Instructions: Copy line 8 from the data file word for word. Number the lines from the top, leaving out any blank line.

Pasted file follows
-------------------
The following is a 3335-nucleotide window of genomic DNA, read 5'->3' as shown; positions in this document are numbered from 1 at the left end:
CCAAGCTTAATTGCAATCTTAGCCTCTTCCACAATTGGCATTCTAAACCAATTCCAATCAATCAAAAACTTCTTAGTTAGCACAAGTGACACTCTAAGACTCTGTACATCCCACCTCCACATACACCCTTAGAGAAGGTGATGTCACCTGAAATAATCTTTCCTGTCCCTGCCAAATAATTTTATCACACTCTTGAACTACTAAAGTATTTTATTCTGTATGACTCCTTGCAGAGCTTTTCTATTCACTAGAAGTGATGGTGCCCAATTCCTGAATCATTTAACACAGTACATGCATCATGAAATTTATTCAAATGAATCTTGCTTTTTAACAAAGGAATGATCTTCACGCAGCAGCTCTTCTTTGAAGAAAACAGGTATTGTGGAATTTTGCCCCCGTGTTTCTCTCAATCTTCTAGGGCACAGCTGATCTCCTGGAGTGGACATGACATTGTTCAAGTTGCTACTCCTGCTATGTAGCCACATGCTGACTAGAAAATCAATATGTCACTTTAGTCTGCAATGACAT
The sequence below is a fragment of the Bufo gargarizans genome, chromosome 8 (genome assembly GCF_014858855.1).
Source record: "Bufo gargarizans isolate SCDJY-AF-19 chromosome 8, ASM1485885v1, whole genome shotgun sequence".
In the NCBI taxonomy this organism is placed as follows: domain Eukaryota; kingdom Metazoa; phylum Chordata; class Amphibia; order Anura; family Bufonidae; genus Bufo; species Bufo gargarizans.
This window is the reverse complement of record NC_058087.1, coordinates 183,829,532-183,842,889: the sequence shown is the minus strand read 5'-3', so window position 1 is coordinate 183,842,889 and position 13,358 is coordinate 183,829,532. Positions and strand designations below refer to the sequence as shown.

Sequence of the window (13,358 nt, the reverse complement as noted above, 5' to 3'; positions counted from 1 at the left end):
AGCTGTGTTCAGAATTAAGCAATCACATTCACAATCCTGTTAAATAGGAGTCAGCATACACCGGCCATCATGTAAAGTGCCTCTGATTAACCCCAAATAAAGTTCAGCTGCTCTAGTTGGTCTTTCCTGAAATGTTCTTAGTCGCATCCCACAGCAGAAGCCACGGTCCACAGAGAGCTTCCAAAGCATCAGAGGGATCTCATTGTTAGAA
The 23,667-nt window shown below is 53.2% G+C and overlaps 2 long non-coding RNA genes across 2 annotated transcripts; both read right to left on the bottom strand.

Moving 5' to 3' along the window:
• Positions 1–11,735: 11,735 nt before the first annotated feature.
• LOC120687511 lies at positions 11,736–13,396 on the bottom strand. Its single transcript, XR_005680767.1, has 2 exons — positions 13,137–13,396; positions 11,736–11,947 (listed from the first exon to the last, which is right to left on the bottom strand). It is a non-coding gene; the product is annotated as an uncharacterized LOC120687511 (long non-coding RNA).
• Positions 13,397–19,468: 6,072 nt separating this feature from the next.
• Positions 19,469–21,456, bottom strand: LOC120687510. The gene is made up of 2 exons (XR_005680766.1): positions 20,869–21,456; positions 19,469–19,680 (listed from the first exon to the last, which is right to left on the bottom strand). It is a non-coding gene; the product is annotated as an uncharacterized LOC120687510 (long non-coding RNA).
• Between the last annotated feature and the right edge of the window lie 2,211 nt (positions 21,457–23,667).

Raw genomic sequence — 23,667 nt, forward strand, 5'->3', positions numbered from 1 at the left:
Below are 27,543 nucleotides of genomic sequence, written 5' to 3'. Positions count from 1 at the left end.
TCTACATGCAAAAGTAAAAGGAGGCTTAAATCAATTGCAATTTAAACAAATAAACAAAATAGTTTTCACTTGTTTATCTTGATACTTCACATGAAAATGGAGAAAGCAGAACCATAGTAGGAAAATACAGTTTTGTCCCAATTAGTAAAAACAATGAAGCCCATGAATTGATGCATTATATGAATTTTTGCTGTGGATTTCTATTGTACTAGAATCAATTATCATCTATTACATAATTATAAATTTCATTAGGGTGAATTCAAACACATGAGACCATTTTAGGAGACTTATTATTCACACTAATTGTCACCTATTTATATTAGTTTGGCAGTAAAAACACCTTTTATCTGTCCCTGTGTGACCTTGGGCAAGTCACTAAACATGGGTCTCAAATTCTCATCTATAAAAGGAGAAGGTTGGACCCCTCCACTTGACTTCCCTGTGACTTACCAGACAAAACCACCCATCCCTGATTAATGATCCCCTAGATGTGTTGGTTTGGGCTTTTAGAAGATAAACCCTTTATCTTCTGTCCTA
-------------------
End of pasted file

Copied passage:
AGCTGTGTTCAGAATTAAGCAATCACATTCACAATCCTGTTAAATAGGAGTCAGCATACACCGGCCATCATGTAAAGTGCCTCTGATTAACCCCAAATAAAGTTCAGCTGCTCTAGTTGGTCTTTCCTGAAATGTTCTTAGTCGCATCCCACAGCAGAAGCCACGGTCCACAGAGAGCTTCCAAAGCATCAGAGGGATCTCATTGTTAGAA